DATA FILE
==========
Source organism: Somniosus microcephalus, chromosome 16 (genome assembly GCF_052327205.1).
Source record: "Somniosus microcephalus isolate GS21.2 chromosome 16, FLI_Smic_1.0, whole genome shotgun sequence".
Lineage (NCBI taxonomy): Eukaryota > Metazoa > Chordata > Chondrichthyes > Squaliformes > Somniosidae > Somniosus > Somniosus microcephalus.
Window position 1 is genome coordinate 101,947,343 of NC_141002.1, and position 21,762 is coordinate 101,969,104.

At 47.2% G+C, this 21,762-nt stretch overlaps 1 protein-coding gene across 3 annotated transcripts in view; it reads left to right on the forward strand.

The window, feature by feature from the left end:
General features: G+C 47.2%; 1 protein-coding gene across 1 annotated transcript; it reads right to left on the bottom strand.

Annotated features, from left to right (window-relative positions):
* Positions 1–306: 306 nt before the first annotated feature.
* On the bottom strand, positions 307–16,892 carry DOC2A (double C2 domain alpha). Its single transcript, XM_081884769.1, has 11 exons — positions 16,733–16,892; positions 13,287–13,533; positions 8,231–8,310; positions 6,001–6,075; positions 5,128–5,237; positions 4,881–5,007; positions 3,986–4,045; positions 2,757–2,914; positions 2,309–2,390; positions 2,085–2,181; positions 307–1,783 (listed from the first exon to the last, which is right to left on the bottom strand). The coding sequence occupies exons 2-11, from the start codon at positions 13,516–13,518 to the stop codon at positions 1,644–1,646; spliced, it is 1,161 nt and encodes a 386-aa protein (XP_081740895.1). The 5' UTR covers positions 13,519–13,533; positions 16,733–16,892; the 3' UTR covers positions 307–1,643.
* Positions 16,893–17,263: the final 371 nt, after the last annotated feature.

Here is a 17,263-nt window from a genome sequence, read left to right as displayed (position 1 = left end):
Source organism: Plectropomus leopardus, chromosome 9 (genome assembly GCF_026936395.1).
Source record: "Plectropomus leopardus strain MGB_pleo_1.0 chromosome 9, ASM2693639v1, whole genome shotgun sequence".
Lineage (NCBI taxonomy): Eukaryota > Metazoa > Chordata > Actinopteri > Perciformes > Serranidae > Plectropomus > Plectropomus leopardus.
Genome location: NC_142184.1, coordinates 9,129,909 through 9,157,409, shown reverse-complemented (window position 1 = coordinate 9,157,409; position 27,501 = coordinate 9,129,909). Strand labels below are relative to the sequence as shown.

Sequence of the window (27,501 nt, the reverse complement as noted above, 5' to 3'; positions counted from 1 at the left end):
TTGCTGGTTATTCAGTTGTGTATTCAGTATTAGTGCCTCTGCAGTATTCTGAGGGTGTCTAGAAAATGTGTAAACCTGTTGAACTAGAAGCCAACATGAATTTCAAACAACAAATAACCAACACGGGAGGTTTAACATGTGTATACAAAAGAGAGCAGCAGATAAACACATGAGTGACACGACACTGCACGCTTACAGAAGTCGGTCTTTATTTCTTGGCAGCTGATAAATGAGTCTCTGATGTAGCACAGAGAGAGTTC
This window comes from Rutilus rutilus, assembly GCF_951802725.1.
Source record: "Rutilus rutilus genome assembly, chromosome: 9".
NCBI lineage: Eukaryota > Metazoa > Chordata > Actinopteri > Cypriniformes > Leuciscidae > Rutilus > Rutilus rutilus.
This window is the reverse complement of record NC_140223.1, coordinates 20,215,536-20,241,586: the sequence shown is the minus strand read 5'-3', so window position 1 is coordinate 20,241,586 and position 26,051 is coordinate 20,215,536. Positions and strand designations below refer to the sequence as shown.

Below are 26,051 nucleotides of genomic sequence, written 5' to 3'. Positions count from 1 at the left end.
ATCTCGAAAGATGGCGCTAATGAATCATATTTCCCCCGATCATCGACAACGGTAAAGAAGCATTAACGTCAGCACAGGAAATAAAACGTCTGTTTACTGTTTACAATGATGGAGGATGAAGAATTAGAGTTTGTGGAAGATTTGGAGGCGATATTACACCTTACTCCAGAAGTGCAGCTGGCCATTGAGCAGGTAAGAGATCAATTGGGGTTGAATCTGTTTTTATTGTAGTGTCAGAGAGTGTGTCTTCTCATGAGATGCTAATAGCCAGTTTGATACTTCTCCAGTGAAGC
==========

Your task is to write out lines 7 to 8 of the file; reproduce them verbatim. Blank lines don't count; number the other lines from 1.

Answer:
General features: G+C 47.2%; 1 protein-coding gene across 1 annotated transcript; it reads right to left on the bottom strand.

Annotated features, from left to right (window-relative positions):